Amazing how that brief one hour visit to the Ruth Bancroft Garden has given me hours of fun through photos and gardening! Thank you to Ruth and all the folks who run and manage the garden!
- Ruth Bancroft Garden Visit (jenniferhartnetthenderson.wordpress.com)
- More Ruth Bancroft Gardens (jenniferhartnetthenderson.wordpress.com)
Last weekend I visited the Ruth Bancroft Gardens in Walnut Creek, CA. Last post I shared a few of the photos I took of this amazing place, and there are more to edit. I found myself passing over the meta photos. Though they showed the beauty of the place accurately, I was more excited by others.
While a photo of one cactus flower is breathtaking, one way to add diversity and variety into the mix is by combining 4 different photos of cactus flowers together, placing the images so that they refer to one another:
I used the app ShockMyPic to add contrast and a feeling of drawing to this image. While the subtle pinks, greens and yellows are a delight, converting the image to black and white is another way to add interpret this series.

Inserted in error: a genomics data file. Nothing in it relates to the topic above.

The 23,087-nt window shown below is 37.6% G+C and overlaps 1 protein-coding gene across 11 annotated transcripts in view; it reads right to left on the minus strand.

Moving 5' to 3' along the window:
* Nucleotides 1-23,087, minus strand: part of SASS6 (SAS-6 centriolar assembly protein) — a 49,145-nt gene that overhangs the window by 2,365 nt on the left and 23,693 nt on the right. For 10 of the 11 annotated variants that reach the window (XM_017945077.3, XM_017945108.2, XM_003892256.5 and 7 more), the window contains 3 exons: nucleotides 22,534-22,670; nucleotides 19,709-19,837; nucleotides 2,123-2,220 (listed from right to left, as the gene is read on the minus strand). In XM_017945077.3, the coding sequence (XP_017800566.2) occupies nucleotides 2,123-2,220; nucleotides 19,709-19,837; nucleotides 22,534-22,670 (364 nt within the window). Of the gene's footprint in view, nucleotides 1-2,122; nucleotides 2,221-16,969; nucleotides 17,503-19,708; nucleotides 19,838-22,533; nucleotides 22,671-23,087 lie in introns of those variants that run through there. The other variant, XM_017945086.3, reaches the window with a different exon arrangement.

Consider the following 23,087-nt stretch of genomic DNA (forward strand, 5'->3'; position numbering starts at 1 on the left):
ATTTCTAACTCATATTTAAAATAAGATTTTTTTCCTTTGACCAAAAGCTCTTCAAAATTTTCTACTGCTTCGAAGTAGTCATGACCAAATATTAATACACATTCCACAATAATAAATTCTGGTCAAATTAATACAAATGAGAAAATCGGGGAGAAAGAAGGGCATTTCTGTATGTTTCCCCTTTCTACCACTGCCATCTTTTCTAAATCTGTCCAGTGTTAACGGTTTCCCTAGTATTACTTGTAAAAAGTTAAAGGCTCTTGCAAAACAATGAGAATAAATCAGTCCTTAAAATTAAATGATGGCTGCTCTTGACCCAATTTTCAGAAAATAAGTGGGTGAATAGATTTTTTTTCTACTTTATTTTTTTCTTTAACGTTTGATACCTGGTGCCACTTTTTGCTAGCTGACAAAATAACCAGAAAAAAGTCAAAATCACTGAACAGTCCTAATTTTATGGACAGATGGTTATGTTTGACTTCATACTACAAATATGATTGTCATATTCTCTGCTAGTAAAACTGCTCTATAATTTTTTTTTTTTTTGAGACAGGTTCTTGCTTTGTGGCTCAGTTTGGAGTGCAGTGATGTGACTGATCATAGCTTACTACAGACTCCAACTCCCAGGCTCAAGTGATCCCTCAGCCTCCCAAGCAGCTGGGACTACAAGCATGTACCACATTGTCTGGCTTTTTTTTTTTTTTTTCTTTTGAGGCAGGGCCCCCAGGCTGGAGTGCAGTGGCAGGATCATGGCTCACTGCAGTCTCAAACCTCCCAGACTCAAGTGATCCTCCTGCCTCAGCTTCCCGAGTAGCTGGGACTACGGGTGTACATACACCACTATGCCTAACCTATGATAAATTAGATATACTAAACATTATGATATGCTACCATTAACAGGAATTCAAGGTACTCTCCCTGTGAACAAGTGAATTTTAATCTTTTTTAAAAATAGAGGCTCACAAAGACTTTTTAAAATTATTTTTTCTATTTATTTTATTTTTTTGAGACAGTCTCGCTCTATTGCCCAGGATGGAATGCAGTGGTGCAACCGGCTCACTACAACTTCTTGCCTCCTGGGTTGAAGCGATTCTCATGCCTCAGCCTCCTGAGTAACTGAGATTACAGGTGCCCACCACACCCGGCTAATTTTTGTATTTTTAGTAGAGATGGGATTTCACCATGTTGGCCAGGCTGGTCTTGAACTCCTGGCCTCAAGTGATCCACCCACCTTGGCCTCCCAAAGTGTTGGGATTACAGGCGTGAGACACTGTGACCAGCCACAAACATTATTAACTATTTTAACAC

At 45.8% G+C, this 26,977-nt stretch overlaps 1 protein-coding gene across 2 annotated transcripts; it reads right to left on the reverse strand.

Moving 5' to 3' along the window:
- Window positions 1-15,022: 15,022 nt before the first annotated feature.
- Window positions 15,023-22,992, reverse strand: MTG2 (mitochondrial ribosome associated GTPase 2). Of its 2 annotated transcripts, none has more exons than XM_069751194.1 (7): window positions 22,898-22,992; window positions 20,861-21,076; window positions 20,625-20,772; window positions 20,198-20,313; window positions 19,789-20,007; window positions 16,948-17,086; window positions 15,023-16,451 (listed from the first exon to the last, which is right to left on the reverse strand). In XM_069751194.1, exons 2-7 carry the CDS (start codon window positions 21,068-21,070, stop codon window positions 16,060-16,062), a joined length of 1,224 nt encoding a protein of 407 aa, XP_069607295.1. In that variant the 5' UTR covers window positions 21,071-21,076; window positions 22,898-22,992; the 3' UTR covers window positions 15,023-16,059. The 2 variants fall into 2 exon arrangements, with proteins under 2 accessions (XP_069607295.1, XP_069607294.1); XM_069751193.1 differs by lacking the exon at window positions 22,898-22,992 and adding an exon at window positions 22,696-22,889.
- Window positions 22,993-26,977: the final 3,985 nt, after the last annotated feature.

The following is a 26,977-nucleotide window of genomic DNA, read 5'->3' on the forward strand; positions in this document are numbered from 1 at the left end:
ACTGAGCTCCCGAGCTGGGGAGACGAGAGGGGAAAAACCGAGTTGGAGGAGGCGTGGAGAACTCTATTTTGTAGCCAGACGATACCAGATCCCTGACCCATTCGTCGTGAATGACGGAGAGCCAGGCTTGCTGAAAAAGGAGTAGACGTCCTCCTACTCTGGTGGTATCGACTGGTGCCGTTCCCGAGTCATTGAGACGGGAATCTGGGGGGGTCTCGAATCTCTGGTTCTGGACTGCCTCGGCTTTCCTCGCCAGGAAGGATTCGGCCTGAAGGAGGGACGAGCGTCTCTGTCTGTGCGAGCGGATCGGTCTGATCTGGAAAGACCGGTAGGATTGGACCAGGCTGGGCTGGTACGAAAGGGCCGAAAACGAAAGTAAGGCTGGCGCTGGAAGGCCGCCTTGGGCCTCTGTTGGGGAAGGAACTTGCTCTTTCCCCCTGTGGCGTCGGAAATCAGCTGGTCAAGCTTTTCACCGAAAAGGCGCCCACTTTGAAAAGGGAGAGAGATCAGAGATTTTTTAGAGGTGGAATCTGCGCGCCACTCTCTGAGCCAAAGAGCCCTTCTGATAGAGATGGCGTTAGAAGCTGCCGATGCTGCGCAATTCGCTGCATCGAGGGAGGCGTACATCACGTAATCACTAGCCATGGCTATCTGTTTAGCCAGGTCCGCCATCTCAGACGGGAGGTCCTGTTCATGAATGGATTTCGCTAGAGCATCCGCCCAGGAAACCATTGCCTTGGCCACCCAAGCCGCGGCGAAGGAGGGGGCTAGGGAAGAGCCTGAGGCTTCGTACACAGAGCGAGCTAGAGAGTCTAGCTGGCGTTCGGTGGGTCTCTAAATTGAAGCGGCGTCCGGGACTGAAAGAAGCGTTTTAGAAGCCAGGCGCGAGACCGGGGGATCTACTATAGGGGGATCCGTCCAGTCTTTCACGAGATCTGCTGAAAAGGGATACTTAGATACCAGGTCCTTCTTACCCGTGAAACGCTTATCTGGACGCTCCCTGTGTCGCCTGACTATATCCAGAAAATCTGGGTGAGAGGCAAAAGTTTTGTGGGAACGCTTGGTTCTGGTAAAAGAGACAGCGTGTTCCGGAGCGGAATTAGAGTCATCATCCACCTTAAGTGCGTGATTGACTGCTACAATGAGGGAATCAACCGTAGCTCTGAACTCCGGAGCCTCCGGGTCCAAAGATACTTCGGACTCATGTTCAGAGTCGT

Snapseed made the switch easy to do.
Doing this experimentation made me think. Ansel Adams said you should judge a print by the negative. Make a good neg and you can make a good print. Now, the image capture is really just a jumping off point. From there you can take the image in so many directions, and many good versions. Not only that but if you make a good capture or a lousy one with today’s apps you can still create something amazing. The tools of photography have really changed what it can be about and changed operationally where you can invest time – while taking the photo and / or while editing it.